Doctor of Philosophy
School of Psychology
The association between attentional bias for threat (ABT) and anxiety has conventionally been studied from the information-processing approach, via research traditions adapted from the field of cognitive psychology. While ABT is thought to play a causal role in anxiety, the tendency to orient more quickly to negative compared to neutral stimuli can also represent an adaptive habit which facilitates survival by preparing the organism to respond swiftly to danger. The latter notion bears implications for the design of research on the ABT-anxiety link which are not well reflected within the information- processing approach. Specifically, given the adaptive aspects of ABT, the pathway between ABT is not likely to be direct, nor does the expression of ABT unmask underlying anxiety in all instances. However, led by the dominant information-processing approach, a significant proportion of studies on the ABT-anxiety link has focused on characterizing ABT in anxiety via methodologically rigorous experimental paradigms, where ABT is investigated as an isolated process involved in anxiety. The present thesis sought to study the ABT-anxiety link in the context of a research program extending from that of the information-processing approach, specifically one where the adaptive aspects of ABT are taken on board in study design by considering ABT as an indirect or component predictor of anxiety. The end goal was to identify theoretically-relevant mediators and/or moderators of the ABT-anxiety link which may ultimately serve to refine the design of attentional bias modification programs, in which significant effort has been invested in the search for novel ways to treat and prevent anxiety.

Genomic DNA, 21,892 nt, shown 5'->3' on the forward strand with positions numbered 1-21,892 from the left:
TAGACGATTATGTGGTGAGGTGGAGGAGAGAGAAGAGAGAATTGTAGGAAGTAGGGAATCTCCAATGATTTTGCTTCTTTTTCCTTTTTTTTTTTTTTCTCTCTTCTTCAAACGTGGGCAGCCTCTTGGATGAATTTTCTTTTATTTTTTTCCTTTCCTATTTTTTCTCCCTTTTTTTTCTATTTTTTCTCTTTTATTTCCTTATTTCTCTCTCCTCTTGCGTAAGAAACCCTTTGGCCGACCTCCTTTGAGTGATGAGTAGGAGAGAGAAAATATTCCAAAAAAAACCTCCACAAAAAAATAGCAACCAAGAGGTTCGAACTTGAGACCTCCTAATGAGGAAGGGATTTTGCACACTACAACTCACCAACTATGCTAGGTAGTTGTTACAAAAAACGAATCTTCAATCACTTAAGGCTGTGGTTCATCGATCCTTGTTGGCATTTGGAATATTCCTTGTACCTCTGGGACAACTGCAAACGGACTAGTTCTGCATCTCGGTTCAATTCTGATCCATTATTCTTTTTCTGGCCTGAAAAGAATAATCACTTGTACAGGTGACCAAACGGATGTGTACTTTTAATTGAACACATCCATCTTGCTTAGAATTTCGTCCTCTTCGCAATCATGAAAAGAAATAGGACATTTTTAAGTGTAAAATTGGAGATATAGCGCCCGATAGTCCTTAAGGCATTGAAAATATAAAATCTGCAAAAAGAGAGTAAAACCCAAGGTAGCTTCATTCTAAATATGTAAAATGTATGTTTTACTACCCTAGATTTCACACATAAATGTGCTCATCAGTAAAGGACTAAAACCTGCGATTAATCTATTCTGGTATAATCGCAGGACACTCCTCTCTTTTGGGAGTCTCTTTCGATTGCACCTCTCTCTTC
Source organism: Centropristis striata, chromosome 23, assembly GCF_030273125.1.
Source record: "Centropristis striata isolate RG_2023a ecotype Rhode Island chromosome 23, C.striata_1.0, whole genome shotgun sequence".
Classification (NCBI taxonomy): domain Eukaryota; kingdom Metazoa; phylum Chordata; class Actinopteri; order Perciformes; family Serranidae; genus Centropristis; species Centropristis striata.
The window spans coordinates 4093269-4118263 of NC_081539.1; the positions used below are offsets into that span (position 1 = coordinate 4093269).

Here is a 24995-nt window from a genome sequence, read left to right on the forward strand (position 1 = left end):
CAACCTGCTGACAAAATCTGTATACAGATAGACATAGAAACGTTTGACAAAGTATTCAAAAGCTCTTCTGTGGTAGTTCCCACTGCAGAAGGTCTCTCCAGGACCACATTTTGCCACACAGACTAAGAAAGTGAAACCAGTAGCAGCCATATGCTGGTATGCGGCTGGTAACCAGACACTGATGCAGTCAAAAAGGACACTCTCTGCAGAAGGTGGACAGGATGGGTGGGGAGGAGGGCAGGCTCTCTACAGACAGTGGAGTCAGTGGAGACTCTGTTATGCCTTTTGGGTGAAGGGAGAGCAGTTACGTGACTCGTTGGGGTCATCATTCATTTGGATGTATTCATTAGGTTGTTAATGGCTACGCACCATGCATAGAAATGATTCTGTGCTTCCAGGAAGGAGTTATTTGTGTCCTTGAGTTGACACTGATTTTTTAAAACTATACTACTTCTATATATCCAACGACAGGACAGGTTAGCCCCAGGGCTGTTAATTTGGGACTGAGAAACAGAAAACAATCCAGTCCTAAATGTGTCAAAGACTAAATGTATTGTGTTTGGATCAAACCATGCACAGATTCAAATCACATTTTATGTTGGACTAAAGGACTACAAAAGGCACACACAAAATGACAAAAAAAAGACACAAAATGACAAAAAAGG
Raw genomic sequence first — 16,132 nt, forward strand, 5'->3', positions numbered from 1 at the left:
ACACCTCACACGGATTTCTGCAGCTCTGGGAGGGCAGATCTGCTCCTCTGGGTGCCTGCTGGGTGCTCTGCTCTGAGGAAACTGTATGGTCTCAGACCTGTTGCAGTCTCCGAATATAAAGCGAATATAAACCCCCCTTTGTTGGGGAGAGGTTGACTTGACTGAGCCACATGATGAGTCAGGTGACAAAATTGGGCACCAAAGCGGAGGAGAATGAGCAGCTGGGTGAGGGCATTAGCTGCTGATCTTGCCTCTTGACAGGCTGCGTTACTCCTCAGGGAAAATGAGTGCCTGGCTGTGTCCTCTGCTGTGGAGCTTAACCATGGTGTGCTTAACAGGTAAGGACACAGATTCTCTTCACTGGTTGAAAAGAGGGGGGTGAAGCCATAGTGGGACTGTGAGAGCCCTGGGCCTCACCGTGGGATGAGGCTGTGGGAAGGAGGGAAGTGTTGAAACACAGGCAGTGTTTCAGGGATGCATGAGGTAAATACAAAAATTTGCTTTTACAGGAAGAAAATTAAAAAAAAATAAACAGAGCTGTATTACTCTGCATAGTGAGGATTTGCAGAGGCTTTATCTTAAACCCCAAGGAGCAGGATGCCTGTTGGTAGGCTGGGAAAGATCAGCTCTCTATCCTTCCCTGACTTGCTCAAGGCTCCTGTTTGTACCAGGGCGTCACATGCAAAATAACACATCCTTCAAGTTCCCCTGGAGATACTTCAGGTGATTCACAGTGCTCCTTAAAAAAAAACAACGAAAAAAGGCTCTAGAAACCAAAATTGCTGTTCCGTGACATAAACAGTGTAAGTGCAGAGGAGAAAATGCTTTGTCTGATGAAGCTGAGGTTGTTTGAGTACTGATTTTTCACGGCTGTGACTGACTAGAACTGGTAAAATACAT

Shiling, Maryann Wei, Attentional Bias for Threat and Anxiety: An Extended Research Program, Doctor of Philosophy thesis, School of Psychology, University of Wollongong, 2020. https://ro.uow.edu.au/theses1/1022
FoR codes (2008)
1701 PSYCHOLOGY, 1702 COGNITIVE SCIENCE, 1799 OTHER PSYCHOLOGY AND COGNITIVE SCIENCES
Unless otherwise indicated, the views expressed in this thesis are those of the author and do not necessarily represent the views of the University of Wollongong.